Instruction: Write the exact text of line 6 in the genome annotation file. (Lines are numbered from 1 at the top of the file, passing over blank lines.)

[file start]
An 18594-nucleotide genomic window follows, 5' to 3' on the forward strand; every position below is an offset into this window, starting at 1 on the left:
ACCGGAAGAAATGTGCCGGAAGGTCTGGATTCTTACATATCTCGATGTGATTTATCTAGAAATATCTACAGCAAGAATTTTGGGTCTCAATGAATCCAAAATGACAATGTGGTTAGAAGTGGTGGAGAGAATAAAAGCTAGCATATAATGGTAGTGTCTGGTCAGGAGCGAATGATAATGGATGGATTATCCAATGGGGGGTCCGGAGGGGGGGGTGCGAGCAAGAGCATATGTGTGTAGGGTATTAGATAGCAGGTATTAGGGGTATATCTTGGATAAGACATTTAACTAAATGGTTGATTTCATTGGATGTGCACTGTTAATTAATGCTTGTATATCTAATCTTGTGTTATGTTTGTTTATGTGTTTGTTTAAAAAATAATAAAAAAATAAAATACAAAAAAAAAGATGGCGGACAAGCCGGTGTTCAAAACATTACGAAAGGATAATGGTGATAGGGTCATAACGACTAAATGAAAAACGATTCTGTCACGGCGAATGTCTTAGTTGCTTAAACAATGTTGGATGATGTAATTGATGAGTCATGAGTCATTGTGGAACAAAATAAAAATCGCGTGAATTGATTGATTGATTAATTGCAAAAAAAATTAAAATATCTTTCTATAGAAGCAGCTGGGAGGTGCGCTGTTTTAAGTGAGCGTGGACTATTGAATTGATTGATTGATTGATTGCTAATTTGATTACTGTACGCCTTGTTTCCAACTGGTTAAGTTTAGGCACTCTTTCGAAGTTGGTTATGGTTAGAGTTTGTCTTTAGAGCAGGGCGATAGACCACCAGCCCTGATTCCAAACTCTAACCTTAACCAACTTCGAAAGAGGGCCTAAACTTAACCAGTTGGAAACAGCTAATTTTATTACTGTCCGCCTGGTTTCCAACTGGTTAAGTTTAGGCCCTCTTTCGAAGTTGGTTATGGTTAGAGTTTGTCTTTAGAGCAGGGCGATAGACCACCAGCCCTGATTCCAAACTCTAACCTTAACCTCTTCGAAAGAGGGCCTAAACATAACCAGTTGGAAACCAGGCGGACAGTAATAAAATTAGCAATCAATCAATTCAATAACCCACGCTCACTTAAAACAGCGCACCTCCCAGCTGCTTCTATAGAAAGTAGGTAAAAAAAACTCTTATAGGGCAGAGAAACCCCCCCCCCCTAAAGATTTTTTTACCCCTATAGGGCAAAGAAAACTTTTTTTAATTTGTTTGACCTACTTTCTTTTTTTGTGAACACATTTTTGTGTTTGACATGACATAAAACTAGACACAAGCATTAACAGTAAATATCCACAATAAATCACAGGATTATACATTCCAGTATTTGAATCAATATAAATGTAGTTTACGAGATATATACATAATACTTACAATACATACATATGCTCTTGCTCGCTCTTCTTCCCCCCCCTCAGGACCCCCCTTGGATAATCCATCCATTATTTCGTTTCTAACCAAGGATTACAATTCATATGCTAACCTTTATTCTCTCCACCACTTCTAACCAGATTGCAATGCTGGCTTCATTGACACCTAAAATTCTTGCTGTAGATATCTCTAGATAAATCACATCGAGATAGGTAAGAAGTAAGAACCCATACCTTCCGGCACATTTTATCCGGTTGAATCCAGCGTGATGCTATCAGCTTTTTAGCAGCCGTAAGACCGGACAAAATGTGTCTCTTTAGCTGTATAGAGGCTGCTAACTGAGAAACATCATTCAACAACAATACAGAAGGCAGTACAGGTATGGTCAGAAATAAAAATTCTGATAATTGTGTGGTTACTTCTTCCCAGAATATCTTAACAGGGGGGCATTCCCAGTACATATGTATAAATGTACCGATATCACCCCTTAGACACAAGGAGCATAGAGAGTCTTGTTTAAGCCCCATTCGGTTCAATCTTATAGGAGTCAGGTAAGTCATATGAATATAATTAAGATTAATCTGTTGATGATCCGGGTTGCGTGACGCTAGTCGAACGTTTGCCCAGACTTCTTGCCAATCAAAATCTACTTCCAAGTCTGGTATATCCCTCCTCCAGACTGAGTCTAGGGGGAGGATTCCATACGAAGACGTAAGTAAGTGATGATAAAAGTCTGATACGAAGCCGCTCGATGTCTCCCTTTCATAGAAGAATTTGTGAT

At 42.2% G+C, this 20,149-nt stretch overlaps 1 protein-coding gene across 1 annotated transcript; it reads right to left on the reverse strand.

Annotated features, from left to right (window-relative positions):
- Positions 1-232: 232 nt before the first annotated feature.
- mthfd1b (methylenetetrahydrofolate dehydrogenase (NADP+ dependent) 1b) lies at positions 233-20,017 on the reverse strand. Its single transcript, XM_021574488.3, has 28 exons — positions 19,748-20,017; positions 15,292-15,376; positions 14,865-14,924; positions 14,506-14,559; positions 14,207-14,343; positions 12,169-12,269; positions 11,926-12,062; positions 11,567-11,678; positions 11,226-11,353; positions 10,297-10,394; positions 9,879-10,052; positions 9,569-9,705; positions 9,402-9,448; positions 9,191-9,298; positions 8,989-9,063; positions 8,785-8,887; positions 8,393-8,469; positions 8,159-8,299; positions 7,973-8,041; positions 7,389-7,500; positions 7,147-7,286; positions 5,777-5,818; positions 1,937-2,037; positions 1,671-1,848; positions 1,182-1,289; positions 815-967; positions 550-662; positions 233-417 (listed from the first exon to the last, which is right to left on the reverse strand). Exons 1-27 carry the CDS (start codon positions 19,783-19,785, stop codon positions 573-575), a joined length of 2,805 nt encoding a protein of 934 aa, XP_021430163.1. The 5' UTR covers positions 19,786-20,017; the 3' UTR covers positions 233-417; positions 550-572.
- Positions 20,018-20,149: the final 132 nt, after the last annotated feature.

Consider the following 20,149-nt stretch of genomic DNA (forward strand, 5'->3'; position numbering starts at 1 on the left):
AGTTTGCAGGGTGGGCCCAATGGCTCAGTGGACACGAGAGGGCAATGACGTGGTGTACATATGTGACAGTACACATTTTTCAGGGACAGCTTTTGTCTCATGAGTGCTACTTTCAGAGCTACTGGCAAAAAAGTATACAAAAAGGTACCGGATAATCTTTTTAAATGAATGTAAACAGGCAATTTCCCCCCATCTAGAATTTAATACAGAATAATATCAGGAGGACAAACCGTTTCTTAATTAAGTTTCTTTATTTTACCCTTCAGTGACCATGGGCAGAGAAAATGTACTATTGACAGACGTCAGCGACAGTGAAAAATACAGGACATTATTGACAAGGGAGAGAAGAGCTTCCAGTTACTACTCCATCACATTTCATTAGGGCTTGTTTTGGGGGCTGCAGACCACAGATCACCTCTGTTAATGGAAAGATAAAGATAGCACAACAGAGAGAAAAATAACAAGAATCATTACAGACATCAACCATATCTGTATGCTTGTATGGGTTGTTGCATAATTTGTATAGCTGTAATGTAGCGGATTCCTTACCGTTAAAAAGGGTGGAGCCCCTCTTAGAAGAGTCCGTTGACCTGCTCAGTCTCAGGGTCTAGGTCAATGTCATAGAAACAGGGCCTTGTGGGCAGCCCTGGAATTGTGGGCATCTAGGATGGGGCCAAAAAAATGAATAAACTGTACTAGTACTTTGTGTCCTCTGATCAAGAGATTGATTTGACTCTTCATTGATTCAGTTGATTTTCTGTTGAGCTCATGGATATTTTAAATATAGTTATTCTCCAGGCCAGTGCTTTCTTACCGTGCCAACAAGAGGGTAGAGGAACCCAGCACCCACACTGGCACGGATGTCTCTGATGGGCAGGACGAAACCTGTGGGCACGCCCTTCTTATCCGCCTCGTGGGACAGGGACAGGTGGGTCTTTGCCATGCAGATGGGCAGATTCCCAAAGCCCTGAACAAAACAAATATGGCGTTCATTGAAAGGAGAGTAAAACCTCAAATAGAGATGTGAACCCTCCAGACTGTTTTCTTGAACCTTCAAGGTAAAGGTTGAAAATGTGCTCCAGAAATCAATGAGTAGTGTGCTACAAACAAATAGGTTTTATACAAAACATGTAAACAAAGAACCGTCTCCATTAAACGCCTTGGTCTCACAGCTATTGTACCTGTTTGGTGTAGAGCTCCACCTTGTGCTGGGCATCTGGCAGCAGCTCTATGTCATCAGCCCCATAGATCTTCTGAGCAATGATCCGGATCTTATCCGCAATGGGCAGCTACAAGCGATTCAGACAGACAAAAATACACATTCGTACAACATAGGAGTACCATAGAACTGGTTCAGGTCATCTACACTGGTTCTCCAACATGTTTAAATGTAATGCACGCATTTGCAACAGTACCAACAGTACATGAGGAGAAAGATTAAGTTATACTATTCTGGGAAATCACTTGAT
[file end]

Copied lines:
- mthfd1b (methylenetetrahydrofolate dehydrogenase (NADP+ dependent) 1b) lies at positions 233-20,017 on the reverse strand. Its single transcript, XM_021574488.3, has 28 exons — positions 19,748-20,017; positions 15,292-15,376; positions 14,865-14,924; positions 14,506-14,559; positions 14,207-14,343; positions 12,169-12,269; positions 11,926-12,062; positions 11,567-11,678; positions 11,226-11,353; positions 10,297-10,394; positions 9,879-10,052; positions 9,569-9,705; positions 9,402-9,448; positions 9,191-9,298; positions 8,989-9,063; positions 8,785-8,887; positions 8,393-8,469; positions 8,159-8,299; positions 7,973-8,041; positions 7,389-7,500; positions 7,147-7,286; positions 5,777-5,818; positions 1,937-2,037; positions 1,671-1,848; positions 1,182-1,289; positions 815-967; positions 550-662; positions 233-417 (listed from the first exon to the last, which is right to left on the reverse strand). Exons 1-27 carry the CDS (start codon positions 19,783-19,785, stop codon positions 573-575), a joined length of 2,805 nt encoding a protein of 934 aa, XP_021430163.1. The 5' UTR covers positions 19,786-20,017; the 3' UTR covers positions 233-417; positions 550-572.